In the Hero's Journey, the return to Everyday Life is when the hero completes his journey and returns to his normal state (in this case, back to his home) with a newfound gift obtained during the journey. In The Outsiders, Pony has a short yet very emotional conversation with Darry and Soda, his brothers. They all realize at that moment that they are all that they ever had. Knowing this, they promise to each other that they will not fight anymore, as it hurts what is left of their family. From that point onward (in the book), almost everything returns to normal in Pony’s life, not counting Additionally, this likely would ease Pony’s emotional pain and shock, and lead him away from actions that would put him into places like where Dally was before he died. The gift that Pony returns with is knowledge, of the world and what certain decisions will put you in life. He uses that gift to do better things with his life, and digresses from the greaser lifestyle cycle, of violence and fighting. This series of events classifies as the Return to Everyday Life.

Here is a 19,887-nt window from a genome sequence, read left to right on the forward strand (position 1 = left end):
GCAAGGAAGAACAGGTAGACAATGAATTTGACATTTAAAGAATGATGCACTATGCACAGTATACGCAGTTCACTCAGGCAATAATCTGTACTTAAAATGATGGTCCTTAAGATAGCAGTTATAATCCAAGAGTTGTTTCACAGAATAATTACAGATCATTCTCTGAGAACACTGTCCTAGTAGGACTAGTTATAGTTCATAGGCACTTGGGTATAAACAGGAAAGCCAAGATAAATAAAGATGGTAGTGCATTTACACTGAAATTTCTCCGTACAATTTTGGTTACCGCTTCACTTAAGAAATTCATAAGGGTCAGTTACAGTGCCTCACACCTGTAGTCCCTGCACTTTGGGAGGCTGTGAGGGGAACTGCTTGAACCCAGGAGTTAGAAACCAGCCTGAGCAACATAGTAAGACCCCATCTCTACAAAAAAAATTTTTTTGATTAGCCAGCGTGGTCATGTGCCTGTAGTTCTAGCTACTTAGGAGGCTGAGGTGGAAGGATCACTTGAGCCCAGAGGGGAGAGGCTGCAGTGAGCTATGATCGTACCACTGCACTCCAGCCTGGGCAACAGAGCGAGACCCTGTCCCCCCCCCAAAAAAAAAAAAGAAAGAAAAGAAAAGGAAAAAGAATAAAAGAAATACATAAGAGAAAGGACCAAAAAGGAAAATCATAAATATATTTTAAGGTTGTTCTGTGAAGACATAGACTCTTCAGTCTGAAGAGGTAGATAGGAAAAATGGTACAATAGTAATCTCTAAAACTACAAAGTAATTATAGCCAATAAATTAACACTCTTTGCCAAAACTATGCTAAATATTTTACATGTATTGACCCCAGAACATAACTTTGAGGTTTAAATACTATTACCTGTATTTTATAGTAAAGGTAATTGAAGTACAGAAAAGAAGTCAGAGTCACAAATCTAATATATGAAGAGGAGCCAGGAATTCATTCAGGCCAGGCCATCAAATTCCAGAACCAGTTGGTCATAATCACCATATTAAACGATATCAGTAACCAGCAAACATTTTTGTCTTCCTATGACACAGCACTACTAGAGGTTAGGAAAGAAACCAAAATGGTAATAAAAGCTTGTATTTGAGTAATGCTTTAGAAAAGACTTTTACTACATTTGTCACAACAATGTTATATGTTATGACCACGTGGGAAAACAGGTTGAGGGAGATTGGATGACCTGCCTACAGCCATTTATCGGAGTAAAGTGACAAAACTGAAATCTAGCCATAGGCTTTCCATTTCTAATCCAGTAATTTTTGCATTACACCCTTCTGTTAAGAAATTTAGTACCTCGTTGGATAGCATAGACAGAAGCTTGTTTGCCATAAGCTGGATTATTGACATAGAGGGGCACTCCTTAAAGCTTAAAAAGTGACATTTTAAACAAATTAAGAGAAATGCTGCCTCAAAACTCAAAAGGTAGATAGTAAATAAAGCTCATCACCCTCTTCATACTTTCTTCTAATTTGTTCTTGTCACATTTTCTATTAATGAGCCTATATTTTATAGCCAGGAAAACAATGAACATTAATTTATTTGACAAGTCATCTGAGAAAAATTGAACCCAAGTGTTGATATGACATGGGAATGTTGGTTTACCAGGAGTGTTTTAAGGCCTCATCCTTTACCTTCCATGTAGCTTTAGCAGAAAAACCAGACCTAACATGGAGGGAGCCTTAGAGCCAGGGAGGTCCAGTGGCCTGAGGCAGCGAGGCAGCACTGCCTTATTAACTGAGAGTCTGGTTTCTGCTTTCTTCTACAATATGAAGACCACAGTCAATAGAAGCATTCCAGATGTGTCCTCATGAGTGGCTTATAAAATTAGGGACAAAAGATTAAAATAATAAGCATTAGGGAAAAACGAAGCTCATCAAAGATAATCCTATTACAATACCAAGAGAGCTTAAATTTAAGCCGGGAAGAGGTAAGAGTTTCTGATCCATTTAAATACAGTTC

To conclude, Ponyboy Curtis from The Outsiders experiences the Hero’s Journey because he lives all three stages in the same sequence. In the beginning, he was a regular greaser, but after the journey, he was a changed man. To summarize the sequences, first Pony witnesses Johnny’s killing of Bob and flees Tulsa. This is evidence of a sudden, abrupt change- the Separation from the known into the unknown. The second two parts of the Initiation would be when he rescues the children from the burning church and attends the rumble, and the ideas and contrasting opinions amongst himself and his friends that go with it. The moment that life settles down for Pony is the moment that he realizes that the most important people in his life are his family in the return to everyday life, with a gift. The meaning behind this story is that nobody will truly understand another’s pain unless that have lived their life. In the case of Ponyboy Curtis, no person will ever know his pain, because almost no one in his life has lives the same sadness. The message in this is that sometimes, you have to live another’s live to see their perspective and their stance in life.